NOVEL CORONAVIRUS UPDATES AND RESOURCES

Babysitting is a great summer job

Babysitting classes offered by Michigan 4-H could help you earn money this summer.

Teen girl holding a baby

Wondering what to do this summer to earn some money? Babysitting could start out as a part time job and then possibly turn into a fulltime job if you are interested in working with children. Michigan State University Extension 4-H youth programs are offering babysitting classes around the state, helping prepare those who would like to work with young children and earn some money at the same time.

By attending a babysitting class, youth learn about a variety of resources to help prepare to be a great babysitter. Contact your local MSU Extension office to see if the 4-H program coordinator or Extension educator may be offering a babysitting class close to you.

The most important factor about babysitting is safety. Not only do you want the children to be safe when you are in charge, but you—the babysitter—need to be safe, too. When you market yourself as a babysitter, you need to understand how to market and where to market yourself. Parents can be a big resource with this along with your church family, neighborhood clusters and teachers in your school. If you have a favorite teacher, make sure they know you are interested in babysitting.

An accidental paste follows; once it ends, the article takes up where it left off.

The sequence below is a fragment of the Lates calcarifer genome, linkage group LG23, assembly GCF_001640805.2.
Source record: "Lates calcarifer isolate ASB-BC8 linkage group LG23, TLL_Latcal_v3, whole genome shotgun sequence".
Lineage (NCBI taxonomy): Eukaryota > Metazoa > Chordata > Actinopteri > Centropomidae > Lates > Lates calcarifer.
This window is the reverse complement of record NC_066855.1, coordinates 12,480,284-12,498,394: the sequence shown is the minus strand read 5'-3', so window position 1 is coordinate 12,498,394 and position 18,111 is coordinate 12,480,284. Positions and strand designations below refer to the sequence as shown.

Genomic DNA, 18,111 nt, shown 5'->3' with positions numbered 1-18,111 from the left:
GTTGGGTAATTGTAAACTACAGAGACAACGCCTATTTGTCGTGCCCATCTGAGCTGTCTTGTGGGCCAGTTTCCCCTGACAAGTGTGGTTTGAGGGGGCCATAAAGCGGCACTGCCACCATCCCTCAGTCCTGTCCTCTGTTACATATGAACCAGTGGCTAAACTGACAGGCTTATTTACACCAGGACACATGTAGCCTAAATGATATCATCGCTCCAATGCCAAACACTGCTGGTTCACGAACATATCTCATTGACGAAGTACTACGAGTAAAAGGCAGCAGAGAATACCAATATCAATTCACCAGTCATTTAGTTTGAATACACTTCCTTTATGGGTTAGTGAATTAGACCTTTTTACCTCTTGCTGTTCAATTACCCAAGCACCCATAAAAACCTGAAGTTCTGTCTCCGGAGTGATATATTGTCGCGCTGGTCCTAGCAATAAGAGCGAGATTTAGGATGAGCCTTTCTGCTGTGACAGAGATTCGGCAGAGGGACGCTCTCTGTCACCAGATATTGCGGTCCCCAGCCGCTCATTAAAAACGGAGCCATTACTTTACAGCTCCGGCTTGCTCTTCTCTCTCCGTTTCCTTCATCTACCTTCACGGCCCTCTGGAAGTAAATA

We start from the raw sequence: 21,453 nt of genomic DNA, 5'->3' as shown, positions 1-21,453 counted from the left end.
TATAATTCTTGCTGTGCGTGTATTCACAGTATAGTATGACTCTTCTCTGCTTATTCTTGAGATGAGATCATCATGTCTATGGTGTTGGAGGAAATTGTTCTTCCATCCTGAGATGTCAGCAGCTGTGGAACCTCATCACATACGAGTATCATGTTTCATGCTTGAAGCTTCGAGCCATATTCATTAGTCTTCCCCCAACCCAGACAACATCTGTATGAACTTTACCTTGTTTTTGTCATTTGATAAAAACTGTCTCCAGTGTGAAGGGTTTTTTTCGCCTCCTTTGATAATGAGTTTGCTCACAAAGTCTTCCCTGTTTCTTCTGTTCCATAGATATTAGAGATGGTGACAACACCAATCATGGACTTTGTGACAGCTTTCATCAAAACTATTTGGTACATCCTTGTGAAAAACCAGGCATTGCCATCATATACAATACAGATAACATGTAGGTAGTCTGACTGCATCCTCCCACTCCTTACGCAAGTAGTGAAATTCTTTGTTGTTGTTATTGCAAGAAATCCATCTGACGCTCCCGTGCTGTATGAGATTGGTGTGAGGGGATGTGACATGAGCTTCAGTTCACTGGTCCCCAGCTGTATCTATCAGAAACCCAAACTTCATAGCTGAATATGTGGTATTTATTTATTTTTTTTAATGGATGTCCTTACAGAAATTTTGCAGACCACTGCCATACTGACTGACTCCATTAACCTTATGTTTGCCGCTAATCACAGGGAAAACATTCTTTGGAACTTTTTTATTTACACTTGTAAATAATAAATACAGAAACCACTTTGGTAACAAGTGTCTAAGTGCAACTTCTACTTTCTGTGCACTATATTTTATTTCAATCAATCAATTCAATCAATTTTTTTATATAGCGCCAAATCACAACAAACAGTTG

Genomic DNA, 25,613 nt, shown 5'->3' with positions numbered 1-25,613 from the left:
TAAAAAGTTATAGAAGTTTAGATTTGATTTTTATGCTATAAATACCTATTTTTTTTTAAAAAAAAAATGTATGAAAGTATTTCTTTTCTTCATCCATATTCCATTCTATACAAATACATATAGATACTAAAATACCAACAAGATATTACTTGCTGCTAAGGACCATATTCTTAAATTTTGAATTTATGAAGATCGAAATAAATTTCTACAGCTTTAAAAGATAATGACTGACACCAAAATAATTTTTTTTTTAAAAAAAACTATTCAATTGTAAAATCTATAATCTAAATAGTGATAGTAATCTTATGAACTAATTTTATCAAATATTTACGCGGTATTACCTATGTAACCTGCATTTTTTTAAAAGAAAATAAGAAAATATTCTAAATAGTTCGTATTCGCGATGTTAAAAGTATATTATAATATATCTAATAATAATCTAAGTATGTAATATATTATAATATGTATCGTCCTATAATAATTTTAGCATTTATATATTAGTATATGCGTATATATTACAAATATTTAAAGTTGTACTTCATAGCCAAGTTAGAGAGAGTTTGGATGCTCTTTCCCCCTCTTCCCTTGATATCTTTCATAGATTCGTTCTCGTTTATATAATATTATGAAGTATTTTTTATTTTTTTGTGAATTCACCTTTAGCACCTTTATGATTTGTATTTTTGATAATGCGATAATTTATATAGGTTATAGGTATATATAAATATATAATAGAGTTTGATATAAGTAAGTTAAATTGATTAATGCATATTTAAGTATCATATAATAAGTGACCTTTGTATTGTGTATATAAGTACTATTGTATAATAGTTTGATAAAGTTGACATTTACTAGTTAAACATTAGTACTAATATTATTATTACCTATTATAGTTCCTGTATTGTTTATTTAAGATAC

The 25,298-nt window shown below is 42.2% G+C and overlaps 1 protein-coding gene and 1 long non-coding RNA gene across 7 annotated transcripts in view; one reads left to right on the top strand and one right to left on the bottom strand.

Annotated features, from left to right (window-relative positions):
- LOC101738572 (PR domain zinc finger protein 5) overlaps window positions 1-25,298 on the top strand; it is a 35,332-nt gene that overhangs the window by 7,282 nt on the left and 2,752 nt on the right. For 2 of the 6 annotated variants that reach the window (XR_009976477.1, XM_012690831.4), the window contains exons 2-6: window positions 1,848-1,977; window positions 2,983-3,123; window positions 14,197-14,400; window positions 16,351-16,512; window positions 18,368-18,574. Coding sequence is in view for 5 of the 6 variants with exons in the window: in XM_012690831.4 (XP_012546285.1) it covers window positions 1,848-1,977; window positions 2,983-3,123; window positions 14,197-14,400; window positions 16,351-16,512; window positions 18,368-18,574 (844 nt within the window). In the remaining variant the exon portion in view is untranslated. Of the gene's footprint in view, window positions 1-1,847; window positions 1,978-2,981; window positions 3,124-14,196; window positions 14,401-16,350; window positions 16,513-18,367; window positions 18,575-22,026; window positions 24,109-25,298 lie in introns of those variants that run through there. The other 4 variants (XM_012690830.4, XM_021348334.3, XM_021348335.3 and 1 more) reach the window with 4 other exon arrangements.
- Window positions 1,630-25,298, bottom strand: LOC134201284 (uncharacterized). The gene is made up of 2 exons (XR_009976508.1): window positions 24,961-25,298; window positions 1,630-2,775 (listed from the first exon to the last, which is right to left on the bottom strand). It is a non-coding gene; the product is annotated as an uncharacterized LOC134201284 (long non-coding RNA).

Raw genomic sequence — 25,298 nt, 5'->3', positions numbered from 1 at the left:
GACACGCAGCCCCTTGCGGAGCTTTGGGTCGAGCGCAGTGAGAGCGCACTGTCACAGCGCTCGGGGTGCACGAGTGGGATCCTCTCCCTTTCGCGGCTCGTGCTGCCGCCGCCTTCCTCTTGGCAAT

Additional resources that can help you prepare to be a good babysitter and look at the babysitter role as entrepreneurial can be found in these MSU Extension articles:

Once you get involved with the babysitting role, this might give you ideas for careers in early childhood, teaching, pre-schools and many other youth related jobs.

Michigan State University Extension and Michigan 4-H Youth Development help to prepare young people for successful futures. As a result of career exploration and workforce preparation activities, thousands of Michigan youth are better equipped to make important decisions about their professional future, ready to contribute to the workforce and able to take fiscal responsibility in their personal lives. Read more in the 2017 Impact Reports.

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